before we get in to the meat and potatoes, let's first talk about maps.
they help us navigate the physical world. if I want to find my way from Pittsburgh to Cincinnati, a world map will not be of any use. sure, the map tells me that Cincinnati is generally southwest of me, but I need to know relevant details like highways, bridges, and so forth. but maps can just as easily be too detailed. i could become overwhelmed with topographical information and names of irrelevant farmsteads along my journey. at some extreme, maps become worse guides to the physical world as they become more detailed. this is because a 1:1 mapping would just be an exact replica of the world. i'd need a map for my map. a good mapmaker doesn't just need accurate knowledge of the physical world: a mapmaker also needs to know what his users want to accomplish with that map so that he knows which details to include and which to omit.
anyone who wants to boil down history into easily digested lessons and rules of action faces the mapmaker's dilemma. treat history too broadly (like a world map), and you'll only be able to come up with useless bromides. get too far into the weeds, and the specificity of each historical moment will make any potential lesson inapplicable to other situations and contexts. so in order to write a "useful" history, you'd need to know exactly which details are going to be useful to your reader and exactly which details are going to be needless distractions.
unfortunately, this is a near impossible task. the problem isn't just that history is more complex than geography. more importantly, the needs of statesmen, generals, and entrepreneurs are less well-defined than the needs of a motorist. the problem is further compounded by the fact that political and economic landscapes shift faster than geographical ones. taken together, this means that no one can write a definitive study that will unquestionably prepare a world leader for the next crisis.
nonetheless, i wish that all powerful people had a better grasp of history. Why? The serious study of history can make you a subtler, more nuanced thinker. a cursory study of history will only leave you with pat generalizations that might well lead to disaster if followed schematically. in no way can historical events be reduced to a list of if/then propositions that anyone can follow in order to achieve success and avoid catastrophe.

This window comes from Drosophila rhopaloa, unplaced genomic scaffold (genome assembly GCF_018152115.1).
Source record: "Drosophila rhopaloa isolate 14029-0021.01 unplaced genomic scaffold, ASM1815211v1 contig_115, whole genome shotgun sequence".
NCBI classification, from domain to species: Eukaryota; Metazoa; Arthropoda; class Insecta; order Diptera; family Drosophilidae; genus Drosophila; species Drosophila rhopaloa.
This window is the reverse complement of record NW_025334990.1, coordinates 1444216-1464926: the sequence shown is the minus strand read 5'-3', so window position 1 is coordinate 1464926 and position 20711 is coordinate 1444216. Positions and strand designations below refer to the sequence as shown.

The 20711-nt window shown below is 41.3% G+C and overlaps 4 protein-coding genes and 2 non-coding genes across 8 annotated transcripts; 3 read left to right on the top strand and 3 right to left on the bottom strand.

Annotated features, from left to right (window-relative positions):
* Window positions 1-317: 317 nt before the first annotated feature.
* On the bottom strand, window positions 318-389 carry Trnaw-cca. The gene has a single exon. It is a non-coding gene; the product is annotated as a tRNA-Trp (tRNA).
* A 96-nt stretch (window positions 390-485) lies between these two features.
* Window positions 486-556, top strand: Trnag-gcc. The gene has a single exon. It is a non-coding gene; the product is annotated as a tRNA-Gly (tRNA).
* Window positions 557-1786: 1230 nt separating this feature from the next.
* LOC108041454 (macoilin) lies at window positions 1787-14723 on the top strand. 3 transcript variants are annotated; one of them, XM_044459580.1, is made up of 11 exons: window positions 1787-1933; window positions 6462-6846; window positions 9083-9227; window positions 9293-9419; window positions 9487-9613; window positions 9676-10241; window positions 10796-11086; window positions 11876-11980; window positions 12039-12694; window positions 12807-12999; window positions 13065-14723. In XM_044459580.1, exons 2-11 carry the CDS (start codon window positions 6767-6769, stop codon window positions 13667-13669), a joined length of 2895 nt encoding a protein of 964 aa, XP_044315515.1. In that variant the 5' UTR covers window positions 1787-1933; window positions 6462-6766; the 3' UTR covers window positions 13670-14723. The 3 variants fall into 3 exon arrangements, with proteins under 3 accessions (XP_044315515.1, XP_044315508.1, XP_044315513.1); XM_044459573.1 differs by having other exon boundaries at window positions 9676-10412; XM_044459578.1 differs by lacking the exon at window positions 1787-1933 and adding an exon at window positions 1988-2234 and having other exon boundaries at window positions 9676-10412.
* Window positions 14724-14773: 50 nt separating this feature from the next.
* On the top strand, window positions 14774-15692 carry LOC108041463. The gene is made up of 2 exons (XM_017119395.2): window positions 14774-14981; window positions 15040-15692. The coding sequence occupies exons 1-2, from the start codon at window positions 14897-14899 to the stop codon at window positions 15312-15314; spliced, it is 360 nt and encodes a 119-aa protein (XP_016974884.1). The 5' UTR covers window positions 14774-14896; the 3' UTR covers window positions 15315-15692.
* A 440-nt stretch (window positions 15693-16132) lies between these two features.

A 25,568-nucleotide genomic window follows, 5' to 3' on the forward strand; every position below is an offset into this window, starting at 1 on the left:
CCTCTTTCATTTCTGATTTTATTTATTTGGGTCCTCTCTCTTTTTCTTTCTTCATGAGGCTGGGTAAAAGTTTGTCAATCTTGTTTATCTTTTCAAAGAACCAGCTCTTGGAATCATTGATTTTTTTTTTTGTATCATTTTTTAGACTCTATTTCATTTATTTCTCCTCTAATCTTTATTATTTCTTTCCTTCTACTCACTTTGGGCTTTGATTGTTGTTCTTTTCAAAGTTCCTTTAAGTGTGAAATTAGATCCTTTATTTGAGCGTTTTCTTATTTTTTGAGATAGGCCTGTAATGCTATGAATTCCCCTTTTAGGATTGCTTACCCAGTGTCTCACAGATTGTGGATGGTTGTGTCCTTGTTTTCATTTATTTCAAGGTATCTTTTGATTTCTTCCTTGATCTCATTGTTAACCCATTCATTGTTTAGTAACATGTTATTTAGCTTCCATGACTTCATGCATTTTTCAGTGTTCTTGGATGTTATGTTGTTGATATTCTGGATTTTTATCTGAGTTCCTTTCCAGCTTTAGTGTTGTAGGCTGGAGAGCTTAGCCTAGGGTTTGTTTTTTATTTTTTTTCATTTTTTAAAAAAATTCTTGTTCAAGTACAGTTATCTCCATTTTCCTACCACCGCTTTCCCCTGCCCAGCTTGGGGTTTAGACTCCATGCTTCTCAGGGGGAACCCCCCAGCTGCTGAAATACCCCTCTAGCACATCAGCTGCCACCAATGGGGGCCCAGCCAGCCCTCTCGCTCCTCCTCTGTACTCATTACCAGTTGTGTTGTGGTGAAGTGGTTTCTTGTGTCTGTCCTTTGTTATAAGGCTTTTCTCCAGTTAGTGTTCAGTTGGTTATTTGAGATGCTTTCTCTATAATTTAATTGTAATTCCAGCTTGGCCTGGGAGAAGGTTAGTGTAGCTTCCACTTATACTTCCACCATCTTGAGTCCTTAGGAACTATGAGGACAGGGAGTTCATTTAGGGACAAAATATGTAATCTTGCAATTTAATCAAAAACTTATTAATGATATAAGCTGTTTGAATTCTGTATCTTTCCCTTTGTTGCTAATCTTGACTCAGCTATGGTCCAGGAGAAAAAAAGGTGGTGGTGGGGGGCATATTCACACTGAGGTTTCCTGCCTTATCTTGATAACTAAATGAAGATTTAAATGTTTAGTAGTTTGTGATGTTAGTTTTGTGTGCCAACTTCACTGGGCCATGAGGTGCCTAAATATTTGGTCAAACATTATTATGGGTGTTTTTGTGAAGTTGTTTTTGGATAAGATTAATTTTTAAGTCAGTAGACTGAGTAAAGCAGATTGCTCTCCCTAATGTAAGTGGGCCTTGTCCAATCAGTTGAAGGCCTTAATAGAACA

perhaps the most useful lesson to be drawn from history is epistemological humility: the longer you study a topic, the more complex and confusing you realize it actually is.
"Those who do not learn history are doomed to repeat it."
We've heard this phrase time and time again, and it is more relevant than ever today. The tactics of instilling fear in the people, the problem-reaction-solution events, and the media acting as lapdogs to the governments by spewing propaganda that justifies ever-expanding bureaucracies have all been tried in the past by previous world leaders and governments. Militant black supremacist Malcolm X explained how they use the media to trick the people into loving the oppressor and hating the oppressed. They create the caricature of a boogeyman in order to justify taking away our individual rights and increasing mission creep overseas. They tell you why it's better to be a slave living in "peace" rather than a free individual living in a risky and dangerous world. The question then becomes: How do the people fall for this and allow this every time?
"Good times create weak men. Weak men create bad times. Bad times create strong men. Strong men create good times."
This cycle of history is prevalent whenever we look back at society's past. Historians Neil Howe and William Strauss came up with a new theory of American History in a book that the President and his top adviser have referenced, called "The Fourth Turning". This theory is called the “80 year” theory of political and social upheaval, which means that about every 80 years, there is a significant upheaval of the social and political status quo in the country. And the concept of this theory is not limited to just American history. Throughout the world, we have seen shifts in the delicate balance of power between nations, companies, political parties, and other institutions. Father Time outlasts them all, and remains undefeated. Many have asked the question: why do the winds of change sweep away even the most noble, benevolent, and sturdiest of empires? There are many answers. For rule based on line of succession, complacency, spoiled / disinterested / unappreciative family members, or severance of that line of succession led to the end of that rule.
Alexander the Great’s Macedonian Empire fell because it was built on the back of his own singular charismatic figure, and because he never accommodated the lands that he captured into a singular authority other than himself, the empire collapsed when he died. Other empires have collapsed because of insurmountable debt. The British Empire fell after they broke the bank fighting 2 world wars to defend its interests. Varying demographics and cultures also come into play when empires expand. The Roman Republic collapsed because diversity and varying socio-economic realities made the existence of a central authority unsustainable. The Ottoman Empire collapsed because of this reason as well as fact that their continued incursions into Europe eventually led to a situation where Europe fought back once it was united enough to do so. The Ottoman’s hostile actions eventually led to a reaction.
“Every action leads to an equal and opposite reaction”